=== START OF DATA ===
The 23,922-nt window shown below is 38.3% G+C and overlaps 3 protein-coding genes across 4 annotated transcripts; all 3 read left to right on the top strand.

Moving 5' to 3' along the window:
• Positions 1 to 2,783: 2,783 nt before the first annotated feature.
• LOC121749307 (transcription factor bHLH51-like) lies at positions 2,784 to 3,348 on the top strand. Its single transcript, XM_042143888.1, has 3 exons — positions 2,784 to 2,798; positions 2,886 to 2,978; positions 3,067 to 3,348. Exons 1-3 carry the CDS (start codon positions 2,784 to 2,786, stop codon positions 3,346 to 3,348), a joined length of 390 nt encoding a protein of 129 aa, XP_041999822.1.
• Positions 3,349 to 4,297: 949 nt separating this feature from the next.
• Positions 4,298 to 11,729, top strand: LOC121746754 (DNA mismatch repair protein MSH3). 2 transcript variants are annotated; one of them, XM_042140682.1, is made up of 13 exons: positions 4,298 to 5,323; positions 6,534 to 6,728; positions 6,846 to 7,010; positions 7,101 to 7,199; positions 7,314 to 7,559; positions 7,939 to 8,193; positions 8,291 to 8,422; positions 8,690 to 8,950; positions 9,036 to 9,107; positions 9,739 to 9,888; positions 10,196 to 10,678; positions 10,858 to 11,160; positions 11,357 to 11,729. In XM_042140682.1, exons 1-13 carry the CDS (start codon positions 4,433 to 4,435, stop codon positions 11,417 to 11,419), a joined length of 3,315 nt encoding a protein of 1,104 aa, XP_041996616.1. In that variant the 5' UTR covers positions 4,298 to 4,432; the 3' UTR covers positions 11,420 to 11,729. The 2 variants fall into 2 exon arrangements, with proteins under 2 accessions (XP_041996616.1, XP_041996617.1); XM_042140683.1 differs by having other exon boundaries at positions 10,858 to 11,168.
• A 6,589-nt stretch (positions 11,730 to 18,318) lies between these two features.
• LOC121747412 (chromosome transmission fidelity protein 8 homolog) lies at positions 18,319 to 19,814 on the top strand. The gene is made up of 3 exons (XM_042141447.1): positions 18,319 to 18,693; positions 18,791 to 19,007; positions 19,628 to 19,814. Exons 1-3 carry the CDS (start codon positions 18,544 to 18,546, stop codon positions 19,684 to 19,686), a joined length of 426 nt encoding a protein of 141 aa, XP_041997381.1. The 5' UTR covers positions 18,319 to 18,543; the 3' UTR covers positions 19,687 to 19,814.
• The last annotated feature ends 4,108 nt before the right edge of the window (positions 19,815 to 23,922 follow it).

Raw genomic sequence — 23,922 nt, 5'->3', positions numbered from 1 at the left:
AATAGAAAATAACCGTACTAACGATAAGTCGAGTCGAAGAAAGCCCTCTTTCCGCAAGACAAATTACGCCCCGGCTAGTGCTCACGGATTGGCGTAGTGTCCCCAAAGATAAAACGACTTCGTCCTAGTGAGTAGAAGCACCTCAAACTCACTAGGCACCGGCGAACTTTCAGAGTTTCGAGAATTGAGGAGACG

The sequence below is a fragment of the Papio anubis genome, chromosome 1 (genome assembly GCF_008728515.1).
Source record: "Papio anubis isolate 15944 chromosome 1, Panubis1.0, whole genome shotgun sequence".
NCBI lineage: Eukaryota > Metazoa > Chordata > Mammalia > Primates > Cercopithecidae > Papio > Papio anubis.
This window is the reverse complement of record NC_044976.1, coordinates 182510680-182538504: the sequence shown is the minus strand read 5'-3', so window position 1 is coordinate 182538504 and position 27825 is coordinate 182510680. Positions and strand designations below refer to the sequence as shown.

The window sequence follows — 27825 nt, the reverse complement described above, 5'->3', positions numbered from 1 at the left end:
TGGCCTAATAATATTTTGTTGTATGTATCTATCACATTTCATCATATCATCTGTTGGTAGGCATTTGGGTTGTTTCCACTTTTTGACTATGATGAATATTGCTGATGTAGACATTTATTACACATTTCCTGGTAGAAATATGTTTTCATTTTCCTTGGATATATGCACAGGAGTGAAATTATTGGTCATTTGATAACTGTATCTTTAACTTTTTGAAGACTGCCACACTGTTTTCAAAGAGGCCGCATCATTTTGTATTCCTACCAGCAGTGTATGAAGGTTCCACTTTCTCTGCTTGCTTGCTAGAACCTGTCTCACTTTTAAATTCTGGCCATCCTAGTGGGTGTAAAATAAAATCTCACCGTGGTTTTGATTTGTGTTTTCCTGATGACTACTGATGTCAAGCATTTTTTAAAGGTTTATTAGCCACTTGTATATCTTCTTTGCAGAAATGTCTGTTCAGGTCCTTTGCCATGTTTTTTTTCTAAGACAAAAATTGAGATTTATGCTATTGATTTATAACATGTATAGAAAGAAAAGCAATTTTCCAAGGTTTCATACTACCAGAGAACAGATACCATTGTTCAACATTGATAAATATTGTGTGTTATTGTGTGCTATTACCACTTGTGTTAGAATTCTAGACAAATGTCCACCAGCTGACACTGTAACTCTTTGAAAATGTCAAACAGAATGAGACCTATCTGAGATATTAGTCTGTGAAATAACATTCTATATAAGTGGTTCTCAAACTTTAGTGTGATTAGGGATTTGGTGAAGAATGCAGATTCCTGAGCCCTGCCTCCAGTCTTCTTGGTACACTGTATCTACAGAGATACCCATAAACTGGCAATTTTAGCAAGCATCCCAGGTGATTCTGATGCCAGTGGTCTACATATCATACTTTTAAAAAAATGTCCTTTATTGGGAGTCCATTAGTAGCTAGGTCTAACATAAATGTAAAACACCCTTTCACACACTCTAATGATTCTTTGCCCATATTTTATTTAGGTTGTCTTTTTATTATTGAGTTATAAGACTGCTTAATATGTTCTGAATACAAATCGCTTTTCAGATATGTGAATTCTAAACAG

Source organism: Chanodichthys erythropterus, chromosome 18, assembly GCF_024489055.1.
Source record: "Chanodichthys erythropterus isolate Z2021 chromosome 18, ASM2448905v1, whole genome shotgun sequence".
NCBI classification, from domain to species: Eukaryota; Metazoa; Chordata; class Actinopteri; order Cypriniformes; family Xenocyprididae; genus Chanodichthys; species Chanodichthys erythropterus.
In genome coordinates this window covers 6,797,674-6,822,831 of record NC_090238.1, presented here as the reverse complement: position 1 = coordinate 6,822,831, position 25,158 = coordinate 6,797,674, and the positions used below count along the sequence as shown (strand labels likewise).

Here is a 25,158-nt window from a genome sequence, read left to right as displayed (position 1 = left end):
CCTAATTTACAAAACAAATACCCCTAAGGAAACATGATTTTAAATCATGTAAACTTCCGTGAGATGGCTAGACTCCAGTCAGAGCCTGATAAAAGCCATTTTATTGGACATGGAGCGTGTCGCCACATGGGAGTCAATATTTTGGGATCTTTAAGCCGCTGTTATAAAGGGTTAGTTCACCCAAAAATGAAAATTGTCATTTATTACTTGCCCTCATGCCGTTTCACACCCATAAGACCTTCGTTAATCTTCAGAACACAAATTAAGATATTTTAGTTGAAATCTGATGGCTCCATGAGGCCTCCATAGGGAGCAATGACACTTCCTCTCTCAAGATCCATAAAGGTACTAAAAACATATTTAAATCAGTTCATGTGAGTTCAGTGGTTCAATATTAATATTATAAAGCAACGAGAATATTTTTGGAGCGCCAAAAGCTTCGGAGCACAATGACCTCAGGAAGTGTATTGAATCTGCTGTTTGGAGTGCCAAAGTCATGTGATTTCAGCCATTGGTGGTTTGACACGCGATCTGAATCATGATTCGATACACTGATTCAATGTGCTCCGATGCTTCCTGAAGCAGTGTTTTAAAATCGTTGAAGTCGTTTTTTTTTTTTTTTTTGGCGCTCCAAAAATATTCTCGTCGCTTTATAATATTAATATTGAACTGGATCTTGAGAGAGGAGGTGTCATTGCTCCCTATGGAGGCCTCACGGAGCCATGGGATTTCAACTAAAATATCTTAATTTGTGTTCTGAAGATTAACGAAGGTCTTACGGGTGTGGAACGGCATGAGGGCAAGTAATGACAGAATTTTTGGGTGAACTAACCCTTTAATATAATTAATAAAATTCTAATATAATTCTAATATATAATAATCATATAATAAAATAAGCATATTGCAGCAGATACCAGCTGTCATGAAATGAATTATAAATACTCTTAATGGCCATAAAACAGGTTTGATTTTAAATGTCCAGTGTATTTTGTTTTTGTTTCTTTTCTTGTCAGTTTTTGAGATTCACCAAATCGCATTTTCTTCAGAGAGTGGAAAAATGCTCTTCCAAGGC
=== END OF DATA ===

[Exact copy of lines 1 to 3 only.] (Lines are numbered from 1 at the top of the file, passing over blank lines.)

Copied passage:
The 23,922-nt window shown below is 38.3% G+C and overlaps 3 protein-coding genes across 4 annotated transcripts; all 3 read left to right on the top strand.

Moving 5' to 3' along the window:
• Positions 1 to 2,783: 2,783 nt before the first annotated feature.